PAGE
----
Friday, January 29, 2010

My Sister's Keeper

I just watched My Sister's Keeper and I did like the movie- I enjoyed watching it and felt it was a thought provoking story- but the glaring in-accuracies threaten to send the wrong message regarding the use of Pre-Implantation Genetic Diagnosis and the ethics surrounding solid organ transplant.

Now, Pre-Implantation Genetic Diagnosis (PGD) is a technology that can be used to select certain embryos for implantation in the mother. Just as described in the movie, a sibling may be "created" in this manner and specifically selected to be an HLA match to an ailing child.

But, normally, the cord blood is harvested, and that's typically where the use of the new sibling for "spare parts" ends. Once the cord blood has been used in a transplant, the sibling would not typically serve as a bone marrow reservoir. If the bone marrow transplant failed the sibling would NOT be a repeat donor.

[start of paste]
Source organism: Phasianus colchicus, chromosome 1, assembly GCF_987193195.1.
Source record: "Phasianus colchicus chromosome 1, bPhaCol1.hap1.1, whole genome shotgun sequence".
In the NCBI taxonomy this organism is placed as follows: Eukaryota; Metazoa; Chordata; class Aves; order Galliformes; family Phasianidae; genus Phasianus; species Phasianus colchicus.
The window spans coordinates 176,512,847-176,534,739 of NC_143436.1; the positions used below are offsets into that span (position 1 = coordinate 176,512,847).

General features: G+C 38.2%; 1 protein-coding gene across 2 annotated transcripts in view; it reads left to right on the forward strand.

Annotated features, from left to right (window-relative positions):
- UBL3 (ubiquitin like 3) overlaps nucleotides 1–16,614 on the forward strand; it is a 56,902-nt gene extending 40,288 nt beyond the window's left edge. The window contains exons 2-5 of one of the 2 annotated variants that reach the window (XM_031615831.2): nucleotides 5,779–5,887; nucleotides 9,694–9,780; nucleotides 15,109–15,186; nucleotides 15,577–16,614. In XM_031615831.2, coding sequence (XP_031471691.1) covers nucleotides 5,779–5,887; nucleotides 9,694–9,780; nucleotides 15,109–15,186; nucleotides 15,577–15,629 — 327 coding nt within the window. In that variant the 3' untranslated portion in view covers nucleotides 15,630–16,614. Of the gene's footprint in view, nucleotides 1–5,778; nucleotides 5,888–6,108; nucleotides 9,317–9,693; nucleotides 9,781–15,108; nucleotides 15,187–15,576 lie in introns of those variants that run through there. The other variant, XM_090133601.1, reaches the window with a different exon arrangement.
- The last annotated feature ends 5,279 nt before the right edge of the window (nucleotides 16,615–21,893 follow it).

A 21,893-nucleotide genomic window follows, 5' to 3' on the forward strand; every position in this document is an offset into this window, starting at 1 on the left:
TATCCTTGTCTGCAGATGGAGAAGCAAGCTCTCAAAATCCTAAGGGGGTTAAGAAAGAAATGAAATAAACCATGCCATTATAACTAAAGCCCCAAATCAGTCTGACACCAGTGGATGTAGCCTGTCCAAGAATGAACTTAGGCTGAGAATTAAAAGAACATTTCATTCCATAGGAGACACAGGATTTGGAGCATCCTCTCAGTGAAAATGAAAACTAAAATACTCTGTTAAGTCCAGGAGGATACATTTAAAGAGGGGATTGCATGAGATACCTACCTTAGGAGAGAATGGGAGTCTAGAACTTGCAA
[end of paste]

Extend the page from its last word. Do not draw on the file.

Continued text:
Also, from my limited experience with transplant medicine, I've seen that PGD is NEVER used for the purpose of solid organ transplants. The doctor in the movie seemed that he would be on-board with the transplant, and the use of the younger sibling for this purpose. In real life, a doctor would NOT agree to this. Kidney donors are carefully selected, not just for their biological compatibility, but also for the emotional ability to cope with being involved in the transplant process. Organs are NEVER taken from an unwilling individual.

So, it was a sad and moving story, and I enjoyed the move for that, but it sends the message that PGD is used to create "spare parts" and gives the illusion that this technology presents ethical quandaries that in fact do not exist. Anyone reading this blog can be assured that American children are not currently being forced to give up their spare kidneys. Even if a (minor) child begged to give his or her kidney to an ailing sibling, the kidney would not change hands (abdomens?).

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